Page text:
However the steady state voltage on the converter ac filter bus is higher kV than the rated voltage kV of the system bus. However, for operation with higher ac bus voltages, when the slightly different tap changing regimes for the two options are taken into account, the CCC option is seen to require a somewhat larger valve voltage rating. Harmonics and Filtering: Since the ac filters are required only for harmonic elimination and not for reactive power support, the MVAr rating of the filter is reduced to very small values, which results in a very narrow passband.
To keep the filter in tune for frequency or component variations, one option is to have a continuously tuned filter ; another option is to use active filters . Unlike the conventional case, neither option requires filter bank switching for variations in the load over the full range of operation which simplifies the switchyard design.
On account of the smaller overlap angles that results because of the additional commutation voltage provided by the capacitors, the dominant current harmonics and generated in both options are typically higher than that for the conventional dc installations.
Load Rejection Over-voltages: This is particularly so for a weak ac system in which the equivalent impedance of the ac system is large .
For the test system, studies indicate that the magnitude of the load rejection over-voltage for the CCC and CSCC are approximately the same 1. Typical faults were applied to the two options -- the LCC and CCC -- in order to evaluate the recovery performance of the two systems . No special controls were modeled in this exercise. Figure shows a dc voltage, b dc current and current order, and c inverter ac bus voltages for the LCC and CCC options respectively.
The fault is applied at 0. After an initial over-current, the dc current is brought to zero due to the VDCL action taken at the rectifier end. The nature of the recovery, i. The LCC option exhibits a slightly under-damped transient during the fault, but has a smooth recovery.
The CCC option is more damped during the fault period, but has a small oscillation during the recovery. One of the shortcomings of the LCC when used in a long dc cable system is that ac side voltage reductions can cause the dc cable to discharge, transiently increasing the dc current in the inverter.
The natural instantaneous effect of a current increase is a loss of commutation margin and hence an increased probability of commutation failure. The CCC and CSCC options have the opposite tendency, in that the instantaneous response to a current increase is an increase in the extinction angle. The dc system is modeled as a long cable, which would discharge into the inverter because of the resulting reduced ac voltage. Results are shown in Figure The CCC option easily rides through the disturbance without suffering a commutation failure with full power recovery within ms.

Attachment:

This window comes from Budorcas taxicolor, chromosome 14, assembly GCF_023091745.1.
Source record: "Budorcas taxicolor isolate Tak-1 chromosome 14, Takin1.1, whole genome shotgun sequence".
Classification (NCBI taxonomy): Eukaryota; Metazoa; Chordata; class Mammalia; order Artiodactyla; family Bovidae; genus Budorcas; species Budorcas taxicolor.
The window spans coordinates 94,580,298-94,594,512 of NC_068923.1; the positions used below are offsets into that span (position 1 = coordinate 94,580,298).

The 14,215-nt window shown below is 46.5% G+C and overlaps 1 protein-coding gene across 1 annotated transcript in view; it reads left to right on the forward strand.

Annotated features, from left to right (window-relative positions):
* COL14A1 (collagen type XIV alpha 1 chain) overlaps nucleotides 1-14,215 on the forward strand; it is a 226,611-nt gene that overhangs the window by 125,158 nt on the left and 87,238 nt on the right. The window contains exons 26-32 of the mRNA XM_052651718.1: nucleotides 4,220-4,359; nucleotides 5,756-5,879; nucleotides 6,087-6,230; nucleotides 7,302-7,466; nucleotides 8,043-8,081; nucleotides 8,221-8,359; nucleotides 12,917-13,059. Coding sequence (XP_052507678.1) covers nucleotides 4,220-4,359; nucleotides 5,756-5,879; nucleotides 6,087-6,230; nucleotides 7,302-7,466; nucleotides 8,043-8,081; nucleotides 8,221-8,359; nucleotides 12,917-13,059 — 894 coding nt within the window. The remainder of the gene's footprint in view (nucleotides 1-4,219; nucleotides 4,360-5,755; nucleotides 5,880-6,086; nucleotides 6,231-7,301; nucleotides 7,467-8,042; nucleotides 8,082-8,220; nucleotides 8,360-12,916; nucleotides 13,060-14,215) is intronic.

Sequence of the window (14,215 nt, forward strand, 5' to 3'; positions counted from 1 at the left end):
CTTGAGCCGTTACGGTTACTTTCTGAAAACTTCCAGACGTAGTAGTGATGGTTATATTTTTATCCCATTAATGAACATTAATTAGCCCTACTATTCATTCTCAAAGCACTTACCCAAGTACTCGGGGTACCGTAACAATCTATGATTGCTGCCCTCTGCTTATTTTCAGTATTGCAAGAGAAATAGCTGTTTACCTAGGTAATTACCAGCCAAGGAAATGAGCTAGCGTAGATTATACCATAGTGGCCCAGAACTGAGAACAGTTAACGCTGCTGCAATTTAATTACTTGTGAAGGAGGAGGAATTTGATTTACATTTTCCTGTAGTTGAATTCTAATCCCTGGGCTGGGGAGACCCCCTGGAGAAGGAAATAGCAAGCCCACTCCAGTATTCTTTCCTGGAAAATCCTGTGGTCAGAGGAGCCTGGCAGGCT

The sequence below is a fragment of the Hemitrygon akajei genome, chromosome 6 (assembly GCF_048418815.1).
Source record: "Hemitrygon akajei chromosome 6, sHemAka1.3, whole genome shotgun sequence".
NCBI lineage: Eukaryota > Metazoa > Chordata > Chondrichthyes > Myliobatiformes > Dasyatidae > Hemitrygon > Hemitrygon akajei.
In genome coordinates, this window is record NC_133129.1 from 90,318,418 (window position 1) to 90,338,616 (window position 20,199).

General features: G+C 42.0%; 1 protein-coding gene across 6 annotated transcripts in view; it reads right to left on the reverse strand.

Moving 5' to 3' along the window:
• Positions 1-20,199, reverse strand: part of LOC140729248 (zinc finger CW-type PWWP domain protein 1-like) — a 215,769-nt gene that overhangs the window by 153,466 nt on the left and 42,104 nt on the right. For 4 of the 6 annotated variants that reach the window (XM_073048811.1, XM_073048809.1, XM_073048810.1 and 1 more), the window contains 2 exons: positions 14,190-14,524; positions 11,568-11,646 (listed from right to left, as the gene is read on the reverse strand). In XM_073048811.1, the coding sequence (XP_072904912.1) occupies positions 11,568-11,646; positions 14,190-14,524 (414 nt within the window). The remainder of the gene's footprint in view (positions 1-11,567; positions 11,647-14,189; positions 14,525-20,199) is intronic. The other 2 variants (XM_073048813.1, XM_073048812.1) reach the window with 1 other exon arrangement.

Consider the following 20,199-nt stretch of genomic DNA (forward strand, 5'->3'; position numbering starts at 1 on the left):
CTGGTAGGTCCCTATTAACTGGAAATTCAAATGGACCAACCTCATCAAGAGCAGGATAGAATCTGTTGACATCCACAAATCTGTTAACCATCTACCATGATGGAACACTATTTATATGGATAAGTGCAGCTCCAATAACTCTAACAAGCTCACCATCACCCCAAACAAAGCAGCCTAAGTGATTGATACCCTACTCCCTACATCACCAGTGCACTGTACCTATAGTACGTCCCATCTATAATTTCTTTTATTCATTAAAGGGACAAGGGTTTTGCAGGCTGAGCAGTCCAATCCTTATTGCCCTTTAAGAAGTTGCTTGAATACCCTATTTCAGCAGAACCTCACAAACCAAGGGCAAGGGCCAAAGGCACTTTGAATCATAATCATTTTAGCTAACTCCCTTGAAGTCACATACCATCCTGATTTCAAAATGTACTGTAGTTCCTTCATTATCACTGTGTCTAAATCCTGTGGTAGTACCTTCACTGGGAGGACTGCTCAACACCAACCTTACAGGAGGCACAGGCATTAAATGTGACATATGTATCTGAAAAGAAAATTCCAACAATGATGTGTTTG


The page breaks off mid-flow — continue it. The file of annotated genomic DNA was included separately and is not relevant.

During the fault, a second harmonic current is observed in the dc current; this is a characteristic of an unbalanced fault of this type.
Valve Short Circuit Over-current: For rectifier operation with the CCC option, the series capacitor significantly reduces the valve short circuit current. In the CSCC option, the series capacitor is not directly between the filter bus and the converter valves, and consequently the short circuit current is larger than in the CCC option.
Nevertheless, as shown in Figure , the magnitude and duration of this current is still smaller than that of the valve short circuit current in a conventional converter.
On the other hand, the CCC option in rectifier operation exhibits a smaller valve short circuit current. Since the Argentinian system is at 50 Hz while the Brazilian system at 60 Hz, a BB frequency converter installation was necessary.
Furthermore, since the short circuit levels at the converters were TLFeBOOK Chapter 6 low, a CCC option was selected to provide the enhanced stability for the ac systems due to the forced commutated converters. A second interconnection of another MW is under construction.
A single line diagram and an aerial view of the installation is shown in Figure Since this installation provides a ground breaking departure from conventional BB stations, some of its unique and innovative aspects are discussed next.
This allows the transformer and valve current ratings to be optimized for lower cost. On the other hand, the voltage across the commutation capacitor results in higher peak voltages across the valves. The capacitors themselves need to be protected from overvoltages by means of Zn0 varistors across them. Since the series capacitor reduces the overlap angle due to compensation of the leakage inductance of the transformer, switching voltage stresses and losses are reduced.
The elimination of the switches for reactive power compensation equipment simplifies the design, layout and space requirements of the ac switchyard. Since no ac breakers or disconnects, apart from the energizing purposes Figure are needed, system reliability is improved.
This means that the ac filters need to be high performance units to optimize the costs. By contrast, conventional band pass filters have to be equipped with damping resistors to give a broad characteristic to allow them to perform within the frequency and component value variations Figure Therefore, switching banks are not needed.
A stable control design is achieved due to the high linearity of the rate of change of inductance with dc current, as shown in the figure. The control loop Figure requires measurement of the ac bus voltage and the filter current to derive the phase angle between them.
The control loop then controls the dc current to obtain zero phase shift between the harmonic voltage and current. Since no physically moving parts Figure are required for changing the inductance, the equipment enjoys high reliability and limited maintenance requirements. The filter reactor is the component that controls the tuning of the filter.